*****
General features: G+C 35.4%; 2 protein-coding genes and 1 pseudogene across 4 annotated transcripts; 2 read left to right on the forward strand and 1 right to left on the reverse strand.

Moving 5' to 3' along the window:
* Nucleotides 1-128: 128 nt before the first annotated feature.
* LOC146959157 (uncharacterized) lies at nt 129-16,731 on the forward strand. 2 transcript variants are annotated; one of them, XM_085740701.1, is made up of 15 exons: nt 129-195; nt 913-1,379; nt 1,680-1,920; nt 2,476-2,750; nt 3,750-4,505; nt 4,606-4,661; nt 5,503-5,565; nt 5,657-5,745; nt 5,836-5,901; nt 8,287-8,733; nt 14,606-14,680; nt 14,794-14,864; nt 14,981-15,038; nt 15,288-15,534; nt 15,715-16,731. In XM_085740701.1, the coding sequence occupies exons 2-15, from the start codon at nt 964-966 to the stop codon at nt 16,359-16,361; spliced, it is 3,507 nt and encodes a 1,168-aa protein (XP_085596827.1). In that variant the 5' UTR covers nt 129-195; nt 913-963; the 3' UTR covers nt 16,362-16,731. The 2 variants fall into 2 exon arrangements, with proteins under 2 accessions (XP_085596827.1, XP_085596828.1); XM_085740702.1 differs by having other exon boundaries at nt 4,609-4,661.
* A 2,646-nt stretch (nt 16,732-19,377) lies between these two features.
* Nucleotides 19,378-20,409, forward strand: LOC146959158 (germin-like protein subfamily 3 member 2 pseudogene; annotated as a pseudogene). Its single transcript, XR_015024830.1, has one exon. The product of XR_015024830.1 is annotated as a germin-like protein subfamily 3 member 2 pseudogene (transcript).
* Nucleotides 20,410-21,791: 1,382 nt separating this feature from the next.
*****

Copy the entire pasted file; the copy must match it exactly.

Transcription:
General features: G+C 35.4%; 2 protein-coding genes and 1 pseudogene across 4 annotated transcripts; 2 read left to right on the forward strand and 1 right to left on the reverse strand.

Moving 5' to 3' along the window:
* Nucleotides 1-128: 128 nt before the first annotated feature.
* LOC146959157 (uncharacterized) lies at nt 129-16,731 on the forward strand. 2 transcript variants are annotated; one of them, XM_085740701.1, is made up of 15 exons: nt 129-195; nt 913-1,379; nt 1,680-1,920; nt 2,476-2,750; nt 3,750-4,505; nt 4,606-4,661; nt 5,503-5,565; nt 5,657-5,745; nt 5,836-5,901; nt 8,287-8,733; nt 14,606-14,680; nt 14,794-14,864; nt 14,981-15,038; nt 15,288-15,534; nt 15,715-16,731. In XM_085740701.1, the coding sequence occupies exons 2-15, from the start codon at nt 964-966 to the stop codon at nt 16,359-16,361; spliced, it is 3,507 nt and encodes a 1,168-aa protein (XP_085596827.1). In that variant the 5' UTR covers nt 129-195; nt 913-963; the 3' UTR covers nt 16,362-16,731. The 2 variants fall into 2 exon arrangements, with proteins under 2 accessions (XP_085596827.1, XP_085596828.1); XM_085740702.1 differs by having other exon boundaries at nt 4,609-4,661.
* A 2,646-nt stretch (nt 16,732-19,377) lies between these two features.
* Nucleotides 19,378-20,409, forward strand: LOC146959158 (germin-like protein subfamily 3 member 2 pseudogene; annotated as a pseudogene). Its single transcript, XR_015024830.1, has one exon. The product of XR_015024830.1 is annotated as a germin-like protein subfamily 3 member 2 pseudogene (transcript).
* Nucleotides 20,410-21,791: 1,382 nt separating this feature from the next.